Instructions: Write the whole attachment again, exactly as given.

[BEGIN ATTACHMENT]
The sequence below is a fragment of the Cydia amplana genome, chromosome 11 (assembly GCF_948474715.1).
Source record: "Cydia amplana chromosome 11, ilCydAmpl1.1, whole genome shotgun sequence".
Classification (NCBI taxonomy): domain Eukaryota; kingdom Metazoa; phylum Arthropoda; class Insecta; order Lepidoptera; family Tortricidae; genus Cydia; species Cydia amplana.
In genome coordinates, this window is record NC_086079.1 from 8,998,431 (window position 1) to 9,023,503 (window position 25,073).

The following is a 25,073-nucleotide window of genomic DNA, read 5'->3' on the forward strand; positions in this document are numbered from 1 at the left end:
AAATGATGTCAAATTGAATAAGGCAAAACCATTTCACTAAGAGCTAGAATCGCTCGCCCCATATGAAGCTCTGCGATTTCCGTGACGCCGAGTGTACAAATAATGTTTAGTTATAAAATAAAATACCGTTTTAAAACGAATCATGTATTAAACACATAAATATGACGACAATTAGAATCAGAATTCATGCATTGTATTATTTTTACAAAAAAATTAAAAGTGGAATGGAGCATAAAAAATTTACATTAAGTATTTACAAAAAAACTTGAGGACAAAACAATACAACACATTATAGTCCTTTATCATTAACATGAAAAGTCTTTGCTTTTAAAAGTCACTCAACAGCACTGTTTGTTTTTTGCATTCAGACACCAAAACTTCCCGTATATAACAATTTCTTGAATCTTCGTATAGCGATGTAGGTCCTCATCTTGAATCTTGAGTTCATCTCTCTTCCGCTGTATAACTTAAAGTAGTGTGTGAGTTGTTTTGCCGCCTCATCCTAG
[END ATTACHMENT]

The sequence below is a fragment of the Cydia amplana genome, chromosome 11 (assembly GCF_948474715.1).
Source record: "Cydia amplana chromosome 11, ilCydAmpl1.1, whole genome shotgun sequence".
Classification (NCBI taxonomy): domain Eukaryota; kingdom Metazoa; phylum Arthropoda; class Insecta; order Lepidoptera; family Tortricidae; genus Cydia; species Cydia amplana.
In genome coordinates, this window is record NC_086079.1 from 8,998,431 (window position 1) to 9,023,503 (window position 25,073).

The following is a 25,073-nucleotide window of genomic DNA, read 5'->3' on the forward strand; positions in this document are numbered from 1 at the left end:
AAATGATGTCAAATTGAATAAGGCAAAACCATTTCACTAAGAGCTAGAATCGCTCGCCCCATATGAAGCTCTGCGATTTCCGTGACGCCGAGTGTACAAATAATGTTTAGTTATAAAATAAAATACCGTTTTAAAACGAATCATGTATTAAACACATAAATATGACGACAATTAGAATCAGAATTCATGCATTGTATTATTTTTACAAAAAAATTAAAAGTGGAATGGAGCATAAAAAATTTACATTAAGTATTTACAAAAAAACTTGAGGACAAAACAATACAACACATTATAGTCCTTTATCATTAACATGAAAAGTCTTTGCTTTTAAAAGTCACTCAACAGCACTGTTTGTTTTTTGCATTCAGACACCAAAACTTCCCGTATATAACAATTTCTTGAATCTTCGTATAGCGATGTAGGTCCTCATCTTGAATCTTGAGTTCATCTCTCTTCCGCTGTATAACTTAAAGTAGTGTGTGAGTTGTTTTGCCGCCTCATCCTAG